La famille divisée : internement à l’asile et conflits familiaux dans la France de la fin du XIXe siècle

Authors

DOI:

https://doi.org/10.1353/his.2021.0054

Abstract

This article, which is based on an analysis of patient files from several French asylums in the second half of the nineteenth century, explores family disputes that arose during internment. Far from constituting a united front, relatives sometimes had divergent opinions and interests regarding what to do with the internee. While conflicts may have revolved around financial matters, they also reveal lay interpretations and contradictory “diagnostic theories” of the illnesses. By mediating these conflicts, “alienist” physicians participated in the construction of family norms and in establishing the boundaries of what constituted the legitimate family in nineteenth-century France.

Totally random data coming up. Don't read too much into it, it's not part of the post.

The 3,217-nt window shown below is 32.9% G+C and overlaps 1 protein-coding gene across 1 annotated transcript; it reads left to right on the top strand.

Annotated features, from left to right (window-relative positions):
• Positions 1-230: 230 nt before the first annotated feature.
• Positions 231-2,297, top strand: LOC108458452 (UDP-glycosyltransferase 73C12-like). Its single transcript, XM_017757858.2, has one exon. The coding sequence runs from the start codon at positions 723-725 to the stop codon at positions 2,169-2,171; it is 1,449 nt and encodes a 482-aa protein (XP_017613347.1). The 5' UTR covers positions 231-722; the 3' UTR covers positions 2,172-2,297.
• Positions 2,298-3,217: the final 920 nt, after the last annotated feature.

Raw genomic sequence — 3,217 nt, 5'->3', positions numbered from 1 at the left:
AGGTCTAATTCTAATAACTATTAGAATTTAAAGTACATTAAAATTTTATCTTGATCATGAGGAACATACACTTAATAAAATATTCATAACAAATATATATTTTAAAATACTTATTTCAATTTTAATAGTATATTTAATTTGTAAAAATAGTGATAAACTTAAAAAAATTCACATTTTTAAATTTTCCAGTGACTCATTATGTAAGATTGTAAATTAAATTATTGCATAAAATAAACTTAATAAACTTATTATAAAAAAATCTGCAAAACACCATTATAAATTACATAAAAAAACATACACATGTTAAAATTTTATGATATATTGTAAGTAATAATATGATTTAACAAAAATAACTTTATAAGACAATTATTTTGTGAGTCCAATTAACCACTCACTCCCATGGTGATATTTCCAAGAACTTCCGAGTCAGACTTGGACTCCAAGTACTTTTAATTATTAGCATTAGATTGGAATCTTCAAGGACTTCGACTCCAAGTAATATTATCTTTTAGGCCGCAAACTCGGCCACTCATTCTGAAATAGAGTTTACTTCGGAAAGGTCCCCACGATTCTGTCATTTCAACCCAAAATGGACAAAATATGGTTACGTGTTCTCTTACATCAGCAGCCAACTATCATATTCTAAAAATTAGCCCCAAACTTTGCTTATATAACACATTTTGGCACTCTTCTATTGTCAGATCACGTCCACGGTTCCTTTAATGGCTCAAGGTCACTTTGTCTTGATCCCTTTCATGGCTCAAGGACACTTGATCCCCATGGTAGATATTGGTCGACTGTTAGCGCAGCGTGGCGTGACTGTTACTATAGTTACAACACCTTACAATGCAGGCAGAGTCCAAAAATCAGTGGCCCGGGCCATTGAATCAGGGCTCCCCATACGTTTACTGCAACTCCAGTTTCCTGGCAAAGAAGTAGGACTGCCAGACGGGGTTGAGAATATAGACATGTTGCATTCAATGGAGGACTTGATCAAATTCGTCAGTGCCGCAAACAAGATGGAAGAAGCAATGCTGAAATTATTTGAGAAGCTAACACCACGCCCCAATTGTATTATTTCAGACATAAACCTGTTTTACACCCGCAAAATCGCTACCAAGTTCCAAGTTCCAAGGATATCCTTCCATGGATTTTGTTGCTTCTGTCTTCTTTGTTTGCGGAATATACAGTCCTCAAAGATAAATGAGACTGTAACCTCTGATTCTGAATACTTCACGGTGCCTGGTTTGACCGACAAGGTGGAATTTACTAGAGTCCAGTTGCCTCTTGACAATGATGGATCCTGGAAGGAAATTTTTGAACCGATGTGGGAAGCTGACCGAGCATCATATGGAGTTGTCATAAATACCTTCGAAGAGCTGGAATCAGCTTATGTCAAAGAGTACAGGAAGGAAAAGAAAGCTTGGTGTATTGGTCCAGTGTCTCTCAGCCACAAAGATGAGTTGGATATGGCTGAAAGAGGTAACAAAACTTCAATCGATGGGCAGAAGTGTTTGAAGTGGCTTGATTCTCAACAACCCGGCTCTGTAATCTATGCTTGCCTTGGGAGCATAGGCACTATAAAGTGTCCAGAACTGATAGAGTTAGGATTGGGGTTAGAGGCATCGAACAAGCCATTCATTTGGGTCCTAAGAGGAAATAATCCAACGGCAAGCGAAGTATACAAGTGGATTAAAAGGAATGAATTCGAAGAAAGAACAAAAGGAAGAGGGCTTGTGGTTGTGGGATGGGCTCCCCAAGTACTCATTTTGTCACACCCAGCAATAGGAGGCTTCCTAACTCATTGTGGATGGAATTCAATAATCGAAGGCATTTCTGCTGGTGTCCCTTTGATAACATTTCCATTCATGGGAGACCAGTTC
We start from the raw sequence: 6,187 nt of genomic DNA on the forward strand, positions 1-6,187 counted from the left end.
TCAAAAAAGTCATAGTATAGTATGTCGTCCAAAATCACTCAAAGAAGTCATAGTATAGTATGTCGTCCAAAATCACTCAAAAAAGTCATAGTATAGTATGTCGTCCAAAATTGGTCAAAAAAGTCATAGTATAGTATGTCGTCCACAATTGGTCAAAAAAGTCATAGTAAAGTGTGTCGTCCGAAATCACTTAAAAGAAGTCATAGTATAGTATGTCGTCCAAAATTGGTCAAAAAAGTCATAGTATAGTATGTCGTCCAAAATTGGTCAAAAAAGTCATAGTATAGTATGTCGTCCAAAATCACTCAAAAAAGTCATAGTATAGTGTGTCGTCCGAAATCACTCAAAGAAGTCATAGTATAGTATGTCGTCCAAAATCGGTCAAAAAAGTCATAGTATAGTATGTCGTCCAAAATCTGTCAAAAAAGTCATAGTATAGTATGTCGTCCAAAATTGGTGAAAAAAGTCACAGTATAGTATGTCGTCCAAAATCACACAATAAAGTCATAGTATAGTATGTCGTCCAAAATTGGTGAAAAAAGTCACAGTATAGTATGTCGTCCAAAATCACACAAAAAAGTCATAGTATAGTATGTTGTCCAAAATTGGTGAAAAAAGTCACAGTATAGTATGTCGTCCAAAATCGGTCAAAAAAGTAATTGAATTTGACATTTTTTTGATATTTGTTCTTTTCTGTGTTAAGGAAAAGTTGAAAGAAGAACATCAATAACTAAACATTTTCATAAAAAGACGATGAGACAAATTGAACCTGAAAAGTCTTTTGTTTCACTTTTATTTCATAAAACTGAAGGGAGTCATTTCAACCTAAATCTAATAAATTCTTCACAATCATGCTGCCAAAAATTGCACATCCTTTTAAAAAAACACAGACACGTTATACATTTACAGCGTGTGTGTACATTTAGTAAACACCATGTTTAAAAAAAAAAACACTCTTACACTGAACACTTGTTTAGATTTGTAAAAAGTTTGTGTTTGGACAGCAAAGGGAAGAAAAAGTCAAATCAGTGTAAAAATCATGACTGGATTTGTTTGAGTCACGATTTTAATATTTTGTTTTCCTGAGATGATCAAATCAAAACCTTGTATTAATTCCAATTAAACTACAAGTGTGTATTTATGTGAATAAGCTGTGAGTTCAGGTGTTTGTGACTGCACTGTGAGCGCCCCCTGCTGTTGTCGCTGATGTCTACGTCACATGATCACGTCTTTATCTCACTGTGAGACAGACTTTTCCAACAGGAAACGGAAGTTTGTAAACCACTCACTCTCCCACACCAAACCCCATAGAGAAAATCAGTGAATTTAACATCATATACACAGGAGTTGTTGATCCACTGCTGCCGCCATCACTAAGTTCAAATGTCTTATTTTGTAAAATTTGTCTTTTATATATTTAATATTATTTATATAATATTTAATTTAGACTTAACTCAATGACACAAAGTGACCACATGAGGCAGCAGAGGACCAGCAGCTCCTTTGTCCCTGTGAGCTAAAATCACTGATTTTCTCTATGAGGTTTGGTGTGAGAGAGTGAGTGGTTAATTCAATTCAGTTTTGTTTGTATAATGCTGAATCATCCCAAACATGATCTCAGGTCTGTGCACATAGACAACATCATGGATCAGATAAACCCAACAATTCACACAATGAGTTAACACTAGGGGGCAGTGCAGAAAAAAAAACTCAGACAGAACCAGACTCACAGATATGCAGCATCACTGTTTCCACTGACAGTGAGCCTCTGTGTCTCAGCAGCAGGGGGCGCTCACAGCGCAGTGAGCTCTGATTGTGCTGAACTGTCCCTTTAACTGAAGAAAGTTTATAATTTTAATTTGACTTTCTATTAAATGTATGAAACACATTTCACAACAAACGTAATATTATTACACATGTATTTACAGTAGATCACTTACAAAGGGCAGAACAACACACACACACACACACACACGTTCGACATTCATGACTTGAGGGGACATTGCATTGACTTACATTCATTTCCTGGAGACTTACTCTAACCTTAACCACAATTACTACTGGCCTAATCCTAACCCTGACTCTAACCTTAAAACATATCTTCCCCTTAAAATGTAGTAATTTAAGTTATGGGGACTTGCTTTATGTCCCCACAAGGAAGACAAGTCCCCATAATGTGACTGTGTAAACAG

Author Biography

Anatole Le Bras, Centre d’histoire de Sciences Po, à Paris

Anatole Le Bras est doctorant au Centre d’histoire de Sciences Po, à Paris.

Published

30.11.2021

Issue

Section

Thematic Section: The Ill and Those Close to Them